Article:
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How We Can Break Free of the Handout Mentality | by Andrew Vanderput

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Handouts can be a pretty contentious term. Hopefully my next statements will help ensure that I do not increase that contention. When you saw  “handout mentality” you might have thought I was referring to the material poor. Actually, I was referring to you. More on that later.

For the sake of this article, let’s define handouts as the provision of resources to people in material poverty without any expectation that the recipients will need to invest their own time or other assets in order to receive those same resources in the first place. Note: Relief or aid given to people immediately after a manmade or natural disaster would not fall under our definition of handouts.

We know that handouts as defined above can be ineffective and damaging. They can create dependency and destroy initiative in the recipients. Why develop your own talents and work to become independent when you know you will be provided for free of cost? Because of this, recipients will become chronically reliant upon their patrons and will never be able flourish themselves, let alone help their communities do the same.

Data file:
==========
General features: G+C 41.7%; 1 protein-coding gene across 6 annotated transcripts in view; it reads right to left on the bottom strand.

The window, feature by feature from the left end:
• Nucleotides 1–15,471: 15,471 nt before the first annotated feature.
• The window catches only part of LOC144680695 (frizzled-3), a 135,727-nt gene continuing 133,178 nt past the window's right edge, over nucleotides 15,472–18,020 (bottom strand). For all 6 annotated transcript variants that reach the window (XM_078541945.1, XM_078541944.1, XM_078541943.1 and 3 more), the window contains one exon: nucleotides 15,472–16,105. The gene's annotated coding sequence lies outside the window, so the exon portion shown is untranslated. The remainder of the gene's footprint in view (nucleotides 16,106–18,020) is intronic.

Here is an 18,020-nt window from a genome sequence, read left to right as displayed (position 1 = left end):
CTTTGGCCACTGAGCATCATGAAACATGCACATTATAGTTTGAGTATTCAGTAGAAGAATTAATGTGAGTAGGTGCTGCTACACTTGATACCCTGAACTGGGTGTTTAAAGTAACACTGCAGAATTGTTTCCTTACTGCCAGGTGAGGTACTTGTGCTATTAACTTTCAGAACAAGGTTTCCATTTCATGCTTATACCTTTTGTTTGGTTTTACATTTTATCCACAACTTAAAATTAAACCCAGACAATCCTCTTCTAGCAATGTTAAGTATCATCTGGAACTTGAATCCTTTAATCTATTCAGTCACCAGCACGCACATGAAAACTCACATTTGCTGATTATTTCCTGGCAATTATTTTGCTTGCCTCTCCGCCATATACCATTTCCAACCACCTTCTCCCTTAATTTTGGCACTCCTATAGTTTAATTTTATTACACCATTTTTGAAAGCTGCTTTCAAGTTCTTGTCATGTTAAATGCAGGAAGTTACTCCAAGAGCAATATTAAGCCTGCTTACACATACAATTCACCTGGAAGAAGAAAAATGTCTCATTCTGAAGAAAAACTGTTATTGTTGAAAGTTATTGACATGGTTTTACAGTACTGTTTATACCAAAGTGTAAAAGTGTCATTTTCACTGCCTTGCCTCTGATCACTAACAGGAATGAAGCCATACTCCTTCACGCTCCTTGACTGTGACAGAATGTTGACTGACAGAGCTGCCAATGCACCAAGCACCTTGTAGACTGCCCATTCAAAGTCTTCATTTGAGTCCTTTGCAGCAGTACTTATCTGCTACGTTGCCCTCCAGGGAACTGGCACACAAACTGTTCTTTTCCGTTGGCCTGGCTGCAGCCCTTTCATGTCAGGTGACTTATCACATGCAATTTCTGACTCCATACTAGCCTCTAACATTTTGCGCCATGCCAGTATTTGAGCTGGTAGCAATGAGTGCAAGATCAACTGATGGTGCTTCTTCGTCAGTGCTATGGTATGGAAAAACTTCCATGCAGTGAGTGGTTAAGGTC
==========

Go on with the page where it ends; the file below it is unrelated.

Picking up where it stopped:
There are a myriad of other reasons handouts are damaging that we could discuss, but I want to get back to you. While handouts can be destructive, it is the views that undergird handouts that are even more pernicious. To be more specific, it is how you see the people you want to help that causes the damage. This may sound tangential but it is not. It is crucial. How you view people will invariably dictate and shape your efforts to help them.

If you only and ever see people as incapable, helpless, unable to contribute, and even burdensome then your actions will naturally flow from that perspective and inform your poverty fighting efforts. You will not partner with the poor, you will patronize them. You will only see their lack, so you will give shortsightedly. This errant view of the material poor is the handout mentality.

Please do not automatically dismiss this point or see it as irrelevant to you. While you may think you do not see the material poor in such light or would never dream of doing so, subconsciously you may. When examined carefully, the causes you give to, and the way you have gone about addressing poverty will tell you a lot about how you see the poor. Given enough critical thought, you might realize you have a handout mentality.

How do we break free of this mentality? We must change our thinking so that the material poor are seen as they truly are: Created by God and fellow bearers of His image. As people full of potential and endowed with incredible, creative abilities. As savvy and entrepreneurial. As partners. As equals.

When you begin to view the poor like this, everything changes. You are no longer focused on lack, want, or deficit. You only see assets, potential, and opportunity. You see all of the enterprise and business opportunities you can support. You no longer see yourself or your institution as the answer. You realize they are the answer. You break free of your handout mentality.